Is colon cancer treatable?
I'm 49. I was told I have colon cancer. Is this type of cancer usually treatable or is it often untreatable like pancreatic cancer?
This is a complex question and one that would require a long discussion with your colorectal or general surgeon and oncologist. I will try to answer your questions and go over a few basic points. Colon cancer is one of the more treatable cancers if found early on. The stage of the cancer is important in determining how treatable it is. Generally speaking, it has more favorable outcomes and prognosis than Pancreatic cancer. This is in large part because Colon cancer is usually detected earlier in its progression than Pancreatic cancer. If the colon cancer has a low stage (meaning it hasn't spread beyond the colon and has no, or minimal lymph node involvement) then your prognosis is usually very favorable. Many colon cancers are treatable and even curable. The mainstay of colon cancer treatment is surgery. The workup of the colon cancer can involve blood labs, Imaging (usually a CAT scan) and a colonscopy. After surgery to remove all or part of the colon, patients may require chemotherapy. Approximately 70% of all colon cancer undergo resection (surgery) with curative intent. 45% are cured. The other 25% can have a recurrence. That is why it is important to follow up with your doctor to monitor for recurrence. As stated before, this is not a simple question and the answer depends in large part on the stage of your colon cancer. Ask your doctor about your stage and prognosis. Surgery is the most accurate method to stage colorectal cancer. It is highly recommended that you see a General Surgeon or a Colorectal surgeon and formulate a plan of treatment.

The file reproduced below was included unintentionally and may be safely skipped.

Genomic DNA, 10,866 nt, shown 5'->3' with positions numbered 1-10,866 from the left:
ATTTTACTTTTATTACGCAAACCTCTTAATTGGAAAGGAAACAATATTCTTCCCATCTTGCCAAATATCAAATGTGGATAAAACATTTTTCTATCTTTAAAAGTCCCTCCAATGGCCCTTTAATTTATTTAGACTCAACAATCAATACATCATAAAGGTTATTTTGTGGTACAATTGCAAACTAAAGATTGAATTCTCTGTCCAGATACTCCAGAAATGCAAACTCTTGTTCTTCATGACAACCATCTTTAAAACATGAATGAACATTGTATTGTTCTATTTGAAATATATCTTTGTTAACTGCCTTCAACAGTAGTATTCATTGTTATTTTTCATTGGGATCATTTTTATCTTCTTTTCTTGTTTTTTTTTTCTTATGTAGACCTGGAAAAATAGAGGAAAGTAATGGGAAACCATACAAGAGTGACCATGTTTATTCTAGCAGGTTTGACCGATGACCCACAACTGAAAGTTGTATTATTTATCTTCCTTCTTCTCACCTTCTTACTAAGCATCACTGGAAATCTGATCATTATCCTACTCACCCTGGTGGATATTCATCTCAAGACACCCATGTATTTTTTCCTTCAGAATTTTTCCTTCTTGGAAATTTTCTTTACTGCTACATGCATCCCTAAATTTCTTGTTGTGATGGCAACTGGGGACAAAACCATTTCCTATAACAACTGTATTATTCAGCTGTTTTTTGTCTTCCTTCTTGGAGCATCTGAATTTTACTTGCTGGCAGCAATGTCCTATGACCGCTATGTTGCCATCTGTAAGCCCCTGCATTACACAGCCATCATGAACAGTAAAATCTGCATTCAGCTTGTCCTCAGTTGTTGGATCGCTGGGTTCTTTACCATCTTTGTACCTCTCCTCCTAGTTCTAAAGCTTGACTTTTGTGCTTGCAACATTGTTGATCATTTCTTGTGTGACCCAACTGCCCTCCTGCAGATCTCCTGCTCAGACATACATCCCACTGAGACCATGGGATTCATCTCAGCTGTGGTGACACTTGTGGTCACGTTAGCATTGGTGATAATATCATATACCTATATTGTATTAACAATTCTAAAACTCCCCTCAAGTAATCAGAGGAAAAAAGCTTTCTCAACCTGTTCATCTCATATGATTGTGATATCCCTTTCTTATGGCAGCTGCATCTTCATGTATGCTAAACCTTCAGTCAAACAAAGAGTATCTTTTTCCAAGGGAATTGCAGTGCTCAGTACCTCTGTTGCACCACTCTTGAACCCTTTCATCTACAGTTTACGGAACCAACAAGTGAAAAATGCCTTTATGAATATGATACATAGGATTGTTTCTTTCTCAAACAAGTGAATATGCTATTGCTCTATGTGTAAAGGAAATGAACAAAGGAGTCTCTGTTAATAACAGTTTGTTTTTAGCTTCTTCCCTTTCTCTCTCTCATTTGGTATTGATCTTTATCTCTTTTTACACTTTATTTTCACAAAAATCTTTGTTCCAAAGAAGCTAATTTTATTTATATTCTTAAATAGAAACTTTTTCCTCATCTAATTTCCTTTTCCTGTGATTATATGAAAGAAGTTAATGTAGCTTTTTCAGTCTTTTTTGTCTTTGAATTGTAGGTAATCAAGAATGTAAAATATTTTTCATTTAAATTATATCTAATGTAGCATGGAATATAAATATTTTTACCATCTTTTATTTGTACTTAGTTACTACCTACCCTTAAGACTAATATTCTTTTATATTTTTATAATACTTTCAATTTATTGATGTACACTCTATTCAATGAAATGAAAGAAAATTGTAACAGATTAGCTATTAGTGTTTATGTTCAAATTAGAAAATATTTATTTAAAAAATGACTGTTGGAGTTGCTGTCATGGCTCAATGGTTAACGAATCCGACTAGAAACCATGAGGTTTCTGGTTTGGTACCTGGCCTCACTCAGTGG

This answer is for general informational purposes only and is not a substitute for professional medical advice.
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